Mid-Summer Field Trip to Montrose Beach Dunes: Plants (Almost) Upstaged by Piping Plovers

View of Argentina anserina
Argentina anserina (silverweed) by Domenico D’Alessandro

Sixteen participants had the great privilege of visiting Montrose Beach Dunes on July 16 under the guidance of its longtime and very knowledgeable site steward.  Montrose Beach Dunes development began in the early 1990s when Lake Michigan’s water level dropped to a historic low, creating a much wider beach soon colonized by plants  such as Cakile edentula (sea rocket) and Juncus balticus var. littoralis (lakeshore rush), a species not seen in Chicago in over half a century. Ammophila breviligulata (marram grass) soon followed, and low dunes began to form from sand deposited by long-shore currents. Since then, many dune and swale (panne) species have volunteered  on the now 11-acre site, and a number of high quality foredune species have been introduced from similar habitats in the Indiana Dunes.

Owned by the Chicago Park District and managed primarily by volunteers, the site received formal protection in 2001 and was placed on the Illinois Natural Areas Inventory in 2005. It features dunes, swales, and a globally imperiled, interdunal alkaline wetland type called a panne. Only a unique set of plants can tolerate this environment, many of them rare. Currently 26 state-listed species occur at Montrose Beach Dunes, many of which have been monitored by Plants of Concern (Chicago  Botanic Garden). Illinois Natural History Survey botanists have established permanent transects to follow the changes in plant and community composition over time.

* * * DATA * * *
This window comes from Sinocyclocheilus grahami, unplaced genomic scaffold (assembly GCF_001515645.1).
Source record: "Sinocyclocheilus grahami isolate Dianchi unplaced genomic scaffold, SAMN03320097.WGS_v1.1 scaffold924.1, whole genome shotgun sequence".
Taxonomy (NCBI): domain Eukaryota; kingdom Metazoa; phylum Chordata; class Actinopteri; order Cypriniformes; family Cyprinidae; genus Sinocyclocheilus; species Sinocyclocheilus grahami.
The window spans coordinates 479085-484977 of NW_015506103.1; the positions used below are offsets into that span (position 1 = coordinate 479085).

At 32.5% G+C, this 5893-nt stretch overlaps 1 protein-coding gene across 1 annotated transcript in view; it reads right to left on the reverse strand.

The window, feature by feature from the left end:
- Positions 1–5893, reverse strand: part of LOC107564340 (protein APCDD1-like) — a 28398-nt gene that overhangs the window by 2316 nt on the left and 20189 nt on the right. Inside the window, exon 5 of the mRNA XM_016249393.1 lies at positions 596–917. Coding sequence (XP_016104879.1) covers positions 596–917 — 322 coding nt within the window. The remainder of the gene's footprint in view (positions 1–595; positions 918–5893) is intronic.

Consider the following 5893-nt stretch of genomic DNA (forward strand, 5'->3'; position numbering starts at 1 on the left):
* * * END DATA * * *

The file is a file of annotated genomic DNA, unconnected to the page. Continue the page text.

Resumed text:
Despite the timing of our tour (between spring and summer blooms) and the fact that the wetland areas were flooded and inaccessible due to almost record high lake water levels this year, we were still able to experience wonderful flora and fauna.

From behind ropes blocking flooded trails, we marveled at hundreds of Utricularia macrorhiza (great bladderwort) floating in dramatic yellow clouds over flooded swales. We also viewed Lysimachia quadriflora (narrow-leaved loosestrife), Arabidopsis lyrata (sand cress), Oenothera clelandii (sand evening primrose), Monarda punctata (horse mint), and  Argentina anserina (silverweed), as well as the sand-binding Ammophila  breviligulata (marram grass), Calamovilfa longifolia (sand reed), and Koeleria cristata (June grass).  Several federal and state endangered  species, many of them unique to beach and dune/panne habitats, caused appreciative “oh wows.”

The true highlight of our tour, totally unexpected when we planned this date, was the excitement over seeing the federally endangered Piping Plovers, Monty and Rose, brooding their four eggs. Piping Plovers had been regularly seen at the dunes during migration, and in 2018 one young plover broke the state record and stayed at the dunes and Montrose Beach for three months. This year, Monty and Rose arrived and successfully nested amidst many challenges on the busy beach, including renesting after their first nest was flooded.

The dune habitat, which had been closed since the chicks hatched, was reopened to the public in time for the site’s spectacular show of late summer forbs including four Lobelia species (among them the rare L. kalmii (bog lobelia), several Agalinis species (including purple false foxglove), Parnassia glauca (grass of Parnassus), Oligoneuron riddellii (Riddell’s goldenrod), Oligoneuron ohioense (Ohio goldenrod), and many others. INPS members will find Montrose Beach Dunes a trove of botanical treasures. At 11 acres, it is a manageable hike with well-defined trails, but those with botanical curiosity can easily spend hours exploring and identifying hundreds of plant species. We haven’t even mentioned the sedges!

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